Apparently, organic has been a thing in French women’s grocery lists for years, but what does it take to introduce the word ‘organic’ into their everyday fashion choices? Sometimes the answer lies in an accidental research trip to the Himalayas in Nepal, during which long-term friends Kachen Hong and Alexis Assoignon experienced their own Eureka! moment, leading them a step closer to revolutionising the world of wardrobe staples in France. Les Sublimes surely serves as a complement filling in the gaps in the quintessential, timeless 'Parisian chic' style directory…in a delicately sublime way. 

Les Sublimes A/W16 Campaign

Les Sublimes A/W16 Campaign

What does Les Sublimes represent?

Co-founder Alexis Assoignon: Les Sublimes is France’s first sustainable luxury brand sold exclusively online. Les Sublimes is a brand that doesn’t make you compromise on your needs, while also making you look and feel good on the inside and out. That is what we define as being Sublimes: the combination of inner and outer beauty.

What are the ethical principles you have incorporated into your brand?

[When creating Les Sublimes] we were driven by a desire to improve environmental and social conditions around the world, as well as a desire to create sustainable wardrobe alternatives that we wanted and couldn’t find in the marketplace. In fact, no one in France is making the everyday clothing pieces — those items that make up 80% of our wardrobes — in a socially-fair and eco-friendly way. We were sick of having to choose between style, affordability, comfort, quality and ethics.

As a responsible company, we integrate ethics and transparency into every element of our business, from design and production, to corporate culture and customer service.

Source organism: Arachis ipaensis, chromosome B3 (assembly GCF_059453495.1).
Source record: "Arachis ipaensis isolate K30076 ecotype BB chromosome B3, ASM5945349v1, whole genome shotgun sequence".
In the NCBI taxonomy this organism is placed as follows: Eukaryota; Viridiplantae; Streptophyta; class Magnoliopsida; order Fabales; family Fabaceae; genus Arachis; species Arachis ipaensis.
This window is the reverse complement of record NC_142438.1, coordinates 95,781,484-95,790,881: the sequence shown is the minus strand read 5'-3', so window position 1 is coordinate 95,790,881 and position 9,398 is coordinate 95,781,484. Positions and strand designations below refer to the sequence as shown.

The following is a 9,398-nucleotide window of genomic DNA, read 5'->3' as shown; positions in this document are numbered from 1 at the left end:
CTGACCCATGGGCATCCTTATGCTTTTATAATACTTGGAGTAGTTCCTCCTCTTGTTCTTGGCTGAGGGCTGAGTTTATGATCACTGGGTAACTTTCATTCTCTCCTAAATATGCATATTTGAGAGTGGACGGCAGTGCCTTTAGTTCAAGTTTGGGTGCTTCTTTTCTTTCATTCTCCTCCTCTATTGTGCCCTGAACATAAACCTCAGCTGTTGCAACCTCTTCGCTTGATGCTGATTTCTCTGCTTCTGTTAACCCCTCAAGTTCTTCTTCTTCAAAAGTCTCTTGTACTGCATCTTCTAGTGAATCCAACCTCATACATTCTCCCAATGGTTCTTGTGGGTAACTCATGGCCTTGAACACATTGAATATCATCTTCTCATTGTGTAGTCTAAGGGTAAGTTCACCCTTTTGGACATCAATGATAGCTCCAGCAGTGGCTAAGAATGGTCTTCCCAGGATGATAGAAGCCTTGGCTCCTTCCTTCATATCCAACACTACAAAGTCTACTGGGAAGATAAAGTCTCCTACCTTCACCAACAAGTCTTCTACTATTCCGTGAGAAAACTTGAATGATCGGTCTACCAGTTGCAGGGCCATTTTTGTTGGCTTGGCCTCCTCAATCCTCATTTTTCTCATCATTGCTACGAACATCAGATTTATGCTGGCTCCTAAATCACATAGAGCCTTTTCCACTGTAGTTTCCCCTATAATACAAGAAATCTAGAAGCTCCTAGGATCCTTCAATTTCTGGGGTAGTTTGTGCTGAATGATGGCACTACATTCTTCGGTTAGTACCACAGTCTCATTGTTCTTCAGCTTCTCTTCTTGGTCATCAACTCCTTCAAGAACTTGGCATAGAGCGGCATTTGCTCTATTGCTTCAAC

What’s the personal story that links together the creation of Les Sublimes?

My co-founder Kachen Hong and I have been good friends for over 10 years (we met while studying at Sciences Po Paris). In 2014 we both quit our jobs and met in Nepal for 2 weeks. We had both been thinking about starting something of our own in our respective fields (Kachen, a Consultant in sustainable consumption and Alexis, a fashion Account Executive), but we weren’t sure where to start. 

Les Sublimes: Alexis Assoignon and Kachen Hong

Les Sublimes: Alexis Assoignon and Kachen Hong

In Nepal everything started falling into place. There were long, scenic treks with lots of time to talk and share ideas. We also went to visit a group of Tibetan refugees spinning yarn for weaving and a small group knitters making sweaters in a remote village. We saw the women working so hard, for so many hours, and earning so little. Less than a $1 per day! We could see firsthand the immense need for better quality jobs and living wages. Speaking with the women, they felt hopeless about their employment situation. We quickly discovered that by marrying our own skills in fashion and sustainability, we could create a solution for these women in underprivileged communities, and also solve a personal problem — the lack of desirable and ethical, yet affordable fashion in the marketplace. So, in the misty landscapes of the Himalayas, Les Sublimes, a lifestyle brand for worldly women with big hearts, was born.

View of the Himalayas

View of the Himalayas

Tibetan refugee spinning yarn

Tibetan refugee spinning yarn

I see every new startup as a collective effort, no single person can change the world alone. Bring an example of the power of teamwork.